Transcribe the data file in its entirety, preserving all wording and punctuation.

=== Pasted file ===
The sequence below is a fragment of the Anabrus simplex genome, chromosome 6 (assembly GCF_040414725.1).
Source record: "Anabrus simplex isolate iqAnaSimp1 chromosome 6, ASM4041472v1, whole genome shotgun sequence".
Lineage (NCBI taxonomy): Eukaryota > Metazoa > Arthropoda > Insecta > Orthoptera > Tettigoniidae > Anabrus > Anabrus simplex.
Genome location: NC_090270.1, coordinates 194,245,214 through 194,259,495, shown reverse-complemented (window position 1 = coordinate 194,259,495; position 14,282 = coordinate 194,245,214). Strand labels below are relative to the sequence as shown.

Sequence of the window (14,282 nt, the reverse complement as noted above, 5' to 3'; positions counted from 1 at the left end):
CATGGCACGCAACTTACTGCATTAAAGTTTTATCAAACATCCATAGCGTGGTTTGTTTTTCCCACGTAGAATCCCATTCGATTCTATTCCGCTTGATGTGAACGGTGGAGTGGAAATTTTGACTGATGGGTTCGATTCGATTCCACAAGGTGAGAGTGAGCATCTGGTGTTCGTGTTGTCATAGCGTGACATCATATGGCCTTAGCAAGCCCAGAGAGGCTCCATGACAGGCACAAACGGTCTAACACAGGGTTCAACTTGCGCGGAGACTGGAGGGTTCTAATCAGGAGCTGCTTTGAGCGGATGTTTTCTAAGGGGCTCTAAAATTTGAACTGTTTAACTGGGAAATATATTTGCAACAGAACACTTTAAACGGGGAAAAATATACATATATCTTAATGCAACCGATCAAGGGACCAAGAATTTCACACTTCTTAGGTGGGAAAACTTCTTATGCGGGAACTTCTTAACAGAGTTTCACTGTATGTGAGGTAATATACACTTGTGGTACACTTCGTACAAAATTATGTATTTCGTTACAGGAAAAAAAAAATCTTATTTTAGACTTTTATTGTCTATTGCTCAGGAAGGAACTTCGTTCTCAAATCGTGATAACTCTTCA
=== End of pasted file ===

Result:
The sequence below is a fragment of the Anabrus simplex genome, chromosome 6 (assembly GCF_040414725.1).
Source record: "Anabrus simplex isolate iqAnaSimp1 chromosome 6, ASM4041472v1, whole genome shotgun sequence".
Lineage (NCBI taxonomy): Eukaryota > Metazoa > Arthropoda > Insecta > Orthoptera > Tettigoniidae > Anabrus > Anabrus simplex.
Genome location: NC_090270.1, coordinates 194,245,214 through 194,259,495, shown reverse-complemented (window position 1 = coordinate 194,259,495; position 14,282 = coordinate 194,245,214). Strand labels below are relative to the sequence as shown.

Sequence of the window (14,282 nt, the reverse complement as noted above, 5' to 3'; positions counted from 1 at the left end):
CATGGCACGCAACTTACTGCATTAAAGTTTTATCAAACATCCATAGCGTGGTTTGTTTTTCCCACGTAGAATCCCATTCGATTCTATTCCGCTTGATGTGAACGGTGGAGTGGAAATTTTGACTGATGGGTTCGATTCGATTCCACAAGGTGAGAGTGAGCATCTGGTGTTCGTGTTGTCATAGCGTGACATCATATGGCCTTAGCAAGCCCAGAGAGGCTCCATGACAGGCACAAACGGTCTAACACAGGGTTCAACTTGCGCGGAGACTGGAGGGTTCTAATCAGGAGCTGCTTTGAGCGGATGTTTTCTAAGGGGCTCTAAAATTTGAACTGTTTAACTGGGAAATATATTTGCAACAGAACACTTTAAACGGGGAAAAATATACATATATCTTAATGCAACCGATCAAGGGACCAAGAATTTCACACTTCTTAGGTGGGAAAACTTCTTATGCGGGAACTTCTTAACAGAGTTTCACTGTATGTGAGGTAATATACACTTGTGGTACACTTCGTACAAAATTATGTATTTCGTTACAGGAAAAAAAAAATCTTATTTTAGACTTTTATTGTCTATTGCTCAGGAAGGAACTTCGTTCTCAAATCGTGATAACTCTTCA